Burt, I see the ancients as being every bit as intelligent and perhaps even more so than current people. Their questions made great sense, and so did the answers they devised. But today’s knowledge base is radically more thorough and it seems fairly obvious that ancient answers to the big questions in life can safely be viewed with skepticism. Nothing about ancient questions and answers seems pointless to me.

burt - 06 January 2009 03:13 PM

On the other hand, knowledge of human behavior and of the way that the mind works has been available to direct observation since ever, so what the ancients have to say about this (taking care to understand their vocabulary and recognizing that we may have come to give different meanings to some of the technical terms they use) can be quite educational.

This is where you lose me, burt. The mind is not something that can be studied in the way a brain can be studied, just as a voice cannot be studied in the way that the larynx, sound waves and hearing mechanisms can be studied. The ancients had no access to today’s neurological understanding, which makes for a crucial distinction between their knowledge and our knowledge regarding behaviors, thoughts and feelings.

Someday, assuming humanity lasts a while, we will be the ancients, lacking understanding.

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Posted: 06 January 2009 02:54 PM   [ Ignore ]   [ # 690 ]  
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unknown zone - 06 January 2009 05:43 PM
burt - 06 January 2009 03:13 PM

On the other hand, knowledge of human behavior and of the way that the mind works has been available to direct observation since ever, so what the ancients have to say about this (taking care to understand their vocabulary and recognizing that we may have come to give different meanings to some of the technical terms they use) can be quite educational.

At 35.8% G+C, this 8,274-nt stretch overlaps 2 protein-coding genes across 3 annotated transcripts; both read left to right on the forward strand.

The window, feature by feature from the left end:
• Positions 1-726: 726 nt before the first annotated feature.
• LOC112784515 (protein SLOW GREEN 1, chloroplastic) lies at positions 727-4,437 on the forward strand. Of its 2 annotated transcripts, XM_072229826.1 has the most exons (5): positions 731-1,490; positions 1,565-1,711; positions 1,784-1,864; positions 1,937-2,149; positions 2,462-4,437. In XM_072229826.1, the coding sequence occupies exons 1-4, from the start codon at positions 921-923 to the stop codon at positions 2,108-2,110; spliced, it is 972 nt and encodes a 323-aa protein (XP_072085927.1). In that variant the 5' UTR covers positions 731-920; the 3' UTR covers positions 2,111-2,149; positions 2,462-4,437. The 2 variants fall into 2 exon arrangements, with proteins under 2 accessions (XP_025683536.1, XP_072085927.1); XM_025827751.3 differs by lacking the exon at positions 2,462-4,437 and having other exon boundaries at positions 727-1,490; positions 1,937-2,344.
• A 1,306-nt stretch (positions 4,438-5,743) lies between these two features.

This is where you lose me, burt. The mind is not something that can be studied in the way a brain can be studied, just as a voice cannot be studied in the way that the larynx, sound waves and hearing mechanisms can be studied. The ancients had no access to today’s neurological understanding, which makes for a crucial distinction between their knowledge and our knowledge regarding behaviors, thoughts and feelings.

Someday, assuming humanity lasts a while, we will be the ancients, lacking understanding.

Seneca: “Someday our children will laugh at our ignorance.”

The mind can’t be studied the way the brain can, but that doesn’t mean it can’t be studied with rigor.  The Tibetan Buddhists have carried out a very careful analysis of various mental states, for example.  The problem with trying to look at these from a modern science point of view is making the translations from their symbolic language to something that we can better understand without the need for 10,000+ hours of training in their meditation systems.  Your example of the voice is a good one: we can’t study the voice the same way that we study breathing,larynx, sound waves, and hearing but that doesn’t mean that people 3000 years ago couldn’t sing, produce powerful emotional responses with their voice, and teach how to do this (even if only through apprenticeship).  Today, we can say what anatomical and physiological factors contribute to this, but as far as use of the voice is concerned, we’re pretty much in the same place—we can just teach it more effectively (sometimes).  And we’re a lot further from understanding the brain/mind relation than we are the voice/larynx relation.  As we learn more about the brain and how it connects to mind, we can develop better means of training the mind (means that don’t require, for example, thousands of hours of meditation, etc.) but what that does is make the training more publicly available, it doesn’t necessarily make the end result of the training superior.  On the other hand, making that sort of training widely available it seems to me will have a beneficial effect in reducing dogmatism and fundamentalism.  As I see it, among the ancients there were people able to attain “enlightened” states (not a great word, but it will have to do for quick communication), but they were few and living in a general population that was stuck in primitive belief with no way out of this.  Today, with luck, we might be able to change this.